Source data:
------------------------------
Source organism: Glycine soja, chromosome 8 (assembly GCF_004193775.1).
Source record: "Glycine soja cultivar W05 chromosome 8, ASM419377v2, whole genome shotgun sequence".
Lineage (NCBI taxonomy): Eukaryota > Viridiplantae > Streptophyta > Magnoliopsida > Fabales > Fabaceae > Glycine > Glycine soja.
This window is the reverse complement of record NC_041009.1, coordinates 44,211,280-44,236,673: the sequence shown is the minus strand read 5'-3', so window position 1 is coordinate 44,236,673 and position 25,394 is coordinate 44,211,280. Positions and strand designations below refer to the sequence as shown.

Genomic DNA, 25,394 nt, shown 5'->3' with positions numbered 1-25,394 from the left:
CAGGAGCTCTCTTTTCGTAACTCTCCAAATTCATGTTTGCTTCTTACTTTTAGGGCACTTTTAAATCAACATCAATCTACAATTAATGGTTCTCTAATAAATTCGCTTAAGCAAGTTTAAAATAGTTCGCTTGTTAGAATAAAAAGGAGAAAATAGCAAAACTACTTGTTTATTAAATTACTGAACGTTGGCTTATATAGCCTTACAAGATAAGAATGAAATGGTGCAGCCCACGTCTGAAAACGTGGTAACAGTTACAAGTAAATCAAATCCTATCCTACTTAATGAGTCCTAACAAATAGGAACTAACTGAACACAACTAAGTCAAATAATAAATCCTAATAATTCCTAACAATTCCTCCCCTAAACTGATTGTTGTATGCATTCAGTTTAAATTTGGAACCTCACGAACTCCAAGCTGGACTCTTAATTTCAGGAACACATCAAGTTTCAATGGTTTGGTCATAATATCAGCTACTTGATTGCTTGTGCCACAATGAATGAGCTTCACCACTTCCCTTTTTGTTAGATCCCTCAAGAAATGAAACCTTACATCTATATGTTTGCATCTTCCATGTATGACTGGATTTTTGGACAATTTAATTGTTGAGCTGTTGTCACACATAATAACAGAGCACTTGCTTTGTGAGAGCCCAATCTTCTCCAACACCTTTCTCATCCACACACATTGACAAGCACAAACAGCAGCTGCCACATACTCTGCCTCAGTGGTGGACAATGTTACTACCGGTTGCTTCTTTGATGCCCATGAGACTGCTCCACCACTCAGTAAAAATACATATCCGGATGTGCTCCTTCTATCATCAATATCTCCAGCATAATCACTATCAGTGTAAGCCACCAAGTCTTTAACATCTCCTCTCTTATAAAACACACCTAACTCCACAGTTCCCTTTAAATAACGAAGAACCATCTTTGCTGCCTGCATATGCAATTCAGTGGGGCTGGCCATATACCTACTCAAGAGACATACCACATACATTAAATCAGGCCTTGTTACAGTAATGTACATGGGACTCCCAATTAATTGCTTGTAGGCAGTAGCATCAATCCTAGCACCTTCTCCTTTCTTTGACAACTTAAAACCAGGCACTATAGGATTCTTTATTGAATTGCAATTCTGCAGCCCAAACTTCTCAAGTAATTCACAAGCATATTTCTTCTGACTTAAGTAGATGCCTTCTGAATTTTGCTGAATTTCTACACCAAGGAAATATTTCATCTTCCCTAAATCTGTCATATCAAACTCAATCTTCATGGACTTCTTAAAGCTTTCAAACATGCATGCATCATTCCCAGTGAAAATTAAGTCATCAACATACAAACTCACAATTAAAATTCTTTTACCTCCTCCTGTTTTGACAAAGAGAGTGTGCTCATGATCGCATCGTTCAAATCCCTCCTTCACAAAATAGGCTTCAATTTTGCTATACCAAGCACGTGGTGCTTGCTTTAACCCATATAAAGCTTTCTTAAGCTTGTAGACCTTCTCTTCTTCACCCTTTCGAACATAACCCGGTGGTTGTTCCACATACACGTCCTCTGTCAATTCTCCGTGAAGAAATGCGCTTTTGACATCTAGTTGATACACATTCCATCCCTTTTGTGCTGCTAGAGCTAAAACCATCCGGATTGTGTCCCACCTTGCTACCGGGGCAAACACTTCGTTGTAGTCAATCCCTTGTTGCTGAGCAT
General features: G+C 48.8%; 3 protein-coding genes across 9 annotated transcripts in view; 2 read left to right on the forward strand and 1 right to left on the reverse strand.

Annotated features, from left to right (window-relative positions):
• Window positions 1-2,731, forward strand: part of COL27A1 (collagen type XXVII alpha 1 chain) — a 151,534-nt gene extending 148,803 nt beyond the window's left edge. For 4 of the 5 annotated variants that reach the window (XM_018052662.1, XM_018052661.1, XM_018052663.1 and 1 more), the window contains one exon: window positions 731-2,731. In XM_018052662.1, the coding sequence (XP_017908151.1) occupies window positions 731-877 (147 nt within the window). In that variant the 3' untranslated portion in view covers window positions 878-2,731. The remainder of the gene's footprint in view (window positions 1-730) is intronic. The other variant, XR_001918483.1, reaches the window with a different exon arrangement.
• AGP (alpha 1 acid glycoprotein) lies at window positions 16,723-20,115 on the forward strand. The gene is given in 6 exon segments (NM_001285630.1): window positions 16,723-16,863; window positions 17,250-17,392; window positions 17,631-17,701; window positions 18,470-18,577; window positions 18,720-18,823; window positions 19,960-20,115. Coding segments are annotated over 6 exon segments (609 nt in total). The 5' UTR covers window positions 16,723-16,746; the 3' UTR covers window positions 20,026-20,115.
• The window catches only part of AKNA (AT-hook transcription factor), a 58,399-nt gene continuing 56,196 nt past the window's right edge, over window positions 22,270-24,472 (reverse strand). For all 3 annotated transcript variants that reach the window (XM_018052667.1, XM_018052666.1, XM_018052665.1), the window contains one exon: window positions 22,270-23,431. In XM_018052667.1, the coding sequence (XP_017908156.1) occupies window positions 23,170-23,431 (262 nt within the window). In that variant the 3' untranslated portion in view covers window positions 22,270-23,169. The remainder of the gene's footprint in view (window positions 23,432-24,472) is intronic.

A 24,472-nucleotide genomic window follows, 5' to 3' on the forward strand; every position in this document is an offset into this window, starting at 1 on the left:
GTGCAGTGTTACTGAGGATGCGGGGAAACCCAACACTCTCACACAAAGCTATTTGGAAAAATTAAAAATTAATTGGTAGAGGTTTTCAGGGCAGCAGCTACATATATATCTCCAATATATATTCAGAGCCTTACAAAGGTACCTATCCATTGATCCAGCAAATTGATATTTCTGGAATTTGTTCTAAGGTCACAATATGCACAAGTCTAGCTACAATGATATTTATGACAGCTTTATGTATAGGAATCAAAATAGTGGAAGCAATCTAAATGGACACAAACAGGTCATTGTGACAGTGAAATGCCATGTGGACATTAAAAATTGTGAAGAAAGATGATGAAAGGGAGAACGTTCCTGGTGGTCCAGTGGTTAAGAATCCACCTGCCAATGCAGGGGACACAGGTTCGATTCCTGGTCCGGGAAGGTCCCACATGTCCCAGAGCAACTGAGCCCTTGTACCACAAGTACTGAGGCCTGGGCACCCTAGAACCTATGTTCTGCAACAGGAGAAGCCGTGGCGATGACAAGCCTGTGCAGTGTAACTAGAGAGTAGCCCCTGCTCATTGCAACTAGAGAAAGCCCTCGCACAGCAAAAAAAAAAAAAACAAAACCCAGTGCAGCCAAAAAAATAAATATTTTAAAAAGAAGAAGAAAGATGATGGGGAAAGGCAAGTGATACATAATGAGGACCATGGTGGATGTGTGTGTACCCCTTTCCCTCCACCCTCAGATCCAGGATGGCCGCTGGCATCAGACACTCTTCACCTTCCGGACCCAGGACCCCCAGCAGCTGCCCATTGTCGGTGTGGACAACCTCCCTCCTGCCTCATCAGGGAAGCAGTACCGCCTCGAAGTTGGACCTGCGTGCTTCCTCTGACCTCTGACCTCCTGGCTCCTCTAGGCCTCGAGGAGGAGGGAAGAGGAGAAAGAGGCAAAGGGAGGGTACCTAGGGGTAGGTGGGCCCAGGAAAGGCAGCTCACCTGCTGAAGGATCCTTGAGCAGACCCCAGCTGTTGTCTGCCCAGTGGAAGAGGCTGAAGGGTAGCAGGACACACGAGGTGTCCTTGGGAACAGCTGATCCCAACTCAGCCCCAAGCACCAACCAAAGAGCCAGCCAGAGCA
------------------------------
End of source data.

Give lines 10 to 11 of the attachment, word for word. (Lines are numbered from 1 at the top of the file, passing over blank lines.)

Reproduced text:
• AGP (alpha 1 acid glycoprotein) lies at window positions 16,723-20,115 on the forward strand. The gene is given in 6 exon segments (NM_001285630.1): window positions 16,723-16,863; window positions 17,250-17,392; window positions 17,631-17,701; window positions 18,470-18,577; window positions 18,720-18,823; window positions 19,960-20,115. Coding segments are annotated over 6 exon segments (609 nt in total). The 5' UTR covers window positions 16,723-16,746; the 3' UTR covers window positions 20,026-20,115.
• The window catches only part of AKNA (AT-hook transcription factor), a 58,399-nt gene continuing 56,196 nt past the window's right edge, over window positions 22,270-24,472 (reverse strand). For all 3 annotated transcript variants that reach the window (XM_018052667.1, XM_018052666.1, XM_018052665.1), the window contains one exon: window positions 22,270-23,431. In XM_018052667.1, the coding sequence (XP_017908156.1) occupies window positions 23,170-23,431 (262 nt within the window). In that variant the 3' untranslated portion in view covers window positions 22,270-23,169. The remainder of the gene's footprint in view (window positions 23,432-24,472) is intronic.